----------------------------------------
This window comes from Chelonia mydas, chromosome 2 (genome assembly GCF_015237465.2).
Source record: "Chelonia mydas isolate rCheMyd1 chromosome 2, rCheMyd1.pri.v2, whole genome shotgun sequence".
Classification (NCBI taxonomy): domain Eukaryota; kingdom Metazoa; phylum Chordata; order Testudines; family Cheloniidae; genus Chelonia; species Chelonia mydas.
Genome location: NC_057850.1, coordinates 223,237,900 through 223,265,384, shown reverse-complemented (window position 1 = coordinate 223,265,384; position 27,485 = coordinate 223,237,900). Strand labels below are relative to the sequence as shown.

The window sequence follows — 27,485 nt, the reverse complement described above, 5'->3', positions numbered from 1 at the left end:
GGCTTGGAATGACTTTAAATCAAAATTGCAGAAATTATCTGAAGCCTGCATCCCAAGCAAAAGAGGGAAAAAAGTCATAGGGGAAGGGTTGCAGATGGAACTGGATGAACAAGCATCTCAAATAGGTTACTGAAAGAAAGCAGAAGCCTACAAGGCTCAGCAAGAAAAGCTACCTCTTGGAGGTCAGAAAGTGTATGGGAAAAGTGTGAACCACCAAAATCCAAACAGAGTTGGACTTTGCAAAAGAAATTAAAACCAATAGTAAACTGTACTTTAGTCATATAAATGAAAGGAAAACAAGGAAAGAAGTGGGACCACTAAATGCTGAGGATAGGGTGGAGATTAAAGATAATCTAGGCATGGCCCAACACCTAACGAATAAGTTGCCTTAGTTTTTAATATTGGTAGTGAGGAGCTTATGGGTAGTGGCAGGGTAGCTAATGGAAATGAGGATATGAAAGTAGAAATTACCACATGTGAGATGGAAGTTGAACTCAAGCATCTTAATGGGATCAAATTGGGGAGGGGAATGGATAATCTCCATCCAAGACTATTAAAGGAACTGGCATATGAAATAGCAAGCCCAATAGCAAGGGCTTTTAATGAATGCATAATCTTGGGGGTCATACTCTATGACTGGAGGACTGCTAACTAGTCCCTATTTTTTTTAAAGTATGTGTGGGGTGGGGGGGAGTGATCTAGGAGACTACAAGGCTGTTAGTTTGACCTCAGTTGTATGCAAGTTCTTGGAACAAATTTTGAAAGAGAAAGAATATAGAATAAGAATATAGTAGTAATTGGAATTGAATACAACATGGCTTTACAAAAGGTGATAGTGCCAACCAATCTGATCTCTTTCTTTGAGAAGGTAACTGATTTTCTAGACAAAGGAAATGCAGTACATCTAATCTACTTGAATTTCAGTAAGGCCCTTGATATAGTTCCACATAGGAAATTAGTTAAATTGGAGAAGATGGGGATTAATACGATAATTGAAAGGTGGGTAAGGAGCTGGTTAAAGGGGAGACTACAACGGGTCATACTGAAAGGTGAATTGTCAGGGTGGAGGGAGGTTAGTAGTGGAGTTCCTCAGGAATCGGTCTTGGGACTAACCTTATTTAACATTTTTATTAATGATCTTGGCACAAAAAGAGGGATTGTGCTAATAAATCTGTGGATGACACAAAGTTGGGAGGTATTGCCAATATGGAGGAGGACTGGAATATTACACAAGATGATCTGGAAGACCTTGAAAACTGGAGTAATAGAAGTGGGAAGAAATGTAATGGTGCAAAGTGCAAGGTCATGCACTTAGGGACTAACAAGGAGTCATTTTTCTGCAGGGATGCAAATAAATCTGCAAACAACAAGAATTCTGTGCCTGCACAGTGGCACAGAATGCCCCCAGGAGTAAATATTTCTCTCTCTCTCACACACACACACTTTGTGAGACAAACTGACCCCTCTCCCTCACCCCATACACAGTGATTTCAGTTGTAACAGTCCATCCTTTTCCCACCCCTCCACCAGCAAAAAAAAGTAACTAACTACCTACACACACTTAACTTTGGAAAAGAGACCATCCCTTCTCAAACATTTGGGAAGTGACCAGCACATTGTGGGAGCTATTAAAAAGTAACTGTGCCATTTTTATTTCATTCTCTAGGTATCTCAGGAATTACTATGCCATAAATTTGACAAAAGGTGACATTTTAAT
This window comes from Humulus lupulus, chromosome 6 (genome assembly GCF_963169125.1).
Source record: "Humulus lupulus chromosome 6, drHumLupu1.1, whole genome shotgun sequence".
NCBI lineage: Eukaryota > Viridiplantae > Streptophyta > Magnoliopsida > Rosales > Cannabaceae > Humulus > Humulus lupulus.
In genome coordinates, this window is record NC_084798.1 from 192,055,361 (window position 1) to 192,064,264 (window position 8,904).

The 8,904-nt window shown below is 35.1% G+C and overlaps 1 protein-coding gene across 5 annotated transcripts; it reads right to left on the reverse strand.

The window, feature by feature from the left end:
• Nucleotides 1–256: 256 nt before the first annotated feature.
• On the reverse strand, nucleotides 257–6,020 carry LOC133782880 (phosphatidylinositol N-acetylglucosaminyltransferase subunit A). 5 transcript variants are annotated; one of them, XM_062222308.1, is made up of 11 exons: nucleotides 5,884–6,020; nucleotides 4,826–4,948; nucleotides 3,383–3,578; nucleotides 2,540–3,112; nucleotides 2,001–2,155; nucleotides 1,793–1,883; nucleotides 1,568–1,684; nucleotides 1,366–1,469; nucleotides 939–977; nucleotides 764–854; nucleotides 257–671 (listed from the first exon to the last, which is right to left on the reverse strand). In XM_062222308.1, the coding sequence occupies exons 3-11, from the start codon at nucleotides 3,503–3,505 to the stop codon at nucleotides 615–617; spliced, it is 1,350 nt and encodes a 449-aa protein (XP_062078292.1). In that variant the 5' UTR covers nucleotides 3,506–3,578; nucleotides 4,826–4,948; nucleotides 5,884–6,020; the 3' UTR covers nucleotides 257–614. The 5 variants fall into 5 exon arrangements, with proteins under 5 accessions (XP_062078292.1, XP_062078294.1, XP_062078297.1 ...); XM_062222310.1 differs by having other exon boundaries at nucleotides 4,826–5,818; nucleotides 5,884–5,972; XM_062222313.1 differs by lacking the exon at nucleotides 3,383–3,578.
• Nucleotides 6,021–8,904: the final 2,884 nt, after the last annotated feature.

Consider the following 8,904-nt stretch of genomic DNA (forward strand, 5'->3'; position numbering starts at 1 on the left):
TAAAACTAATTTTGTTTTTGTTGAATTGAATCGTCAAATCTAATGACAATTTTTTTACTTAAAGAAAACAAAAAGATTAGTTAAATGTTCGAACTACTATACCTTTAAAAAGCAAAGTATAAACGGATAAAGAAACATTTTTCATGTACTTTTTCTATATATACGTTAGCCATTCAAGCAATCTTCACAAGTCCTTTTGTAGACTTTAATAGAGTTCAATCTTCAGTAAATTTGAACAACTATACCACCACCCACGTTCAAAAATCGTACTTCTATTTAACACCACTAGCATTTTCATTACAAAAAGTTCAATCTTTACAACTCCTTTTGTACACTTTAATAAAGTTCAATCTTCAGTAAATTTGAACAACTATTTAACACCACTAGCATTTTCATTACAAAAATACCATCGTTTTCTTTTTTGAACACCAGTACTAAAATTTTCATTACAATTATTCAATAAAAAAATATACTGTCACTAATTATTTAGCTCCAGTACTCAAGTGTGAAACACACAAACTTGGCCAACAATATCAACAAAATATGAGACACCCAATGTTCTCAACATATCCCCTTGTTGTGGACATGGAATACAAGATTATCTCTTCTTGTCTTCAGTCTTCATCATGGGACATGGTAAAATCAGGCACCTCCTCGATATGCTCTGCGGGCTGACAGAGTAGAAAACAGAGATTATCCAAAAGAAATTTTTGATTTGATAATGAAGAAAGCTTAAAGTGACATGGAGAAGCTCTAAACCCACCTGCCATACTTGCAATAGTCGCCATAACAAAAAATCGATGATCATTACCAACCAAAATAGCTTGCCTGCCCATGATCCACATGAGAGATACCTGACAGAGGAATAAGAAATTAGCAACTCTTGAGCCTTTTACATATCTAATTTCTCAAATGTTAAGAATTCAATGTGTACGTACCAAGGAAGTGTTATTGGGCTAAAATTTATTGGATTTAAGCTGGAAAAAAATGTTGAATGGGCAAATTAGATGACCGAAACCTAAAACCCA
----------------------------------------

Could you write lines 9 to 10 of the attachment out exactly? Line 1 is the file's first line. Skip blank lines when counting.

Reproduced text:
NCBI lineage: Eukaryota > Viridiplantae > Streptophyta > Magnoliopsida > Rosales > Cannabaceae > Humulus > Humulus lupulus.
In genome coordinates, this window is record NC_084798.1 from 192,055,361 (window position 1) to 192,064,264 (window position 8,904).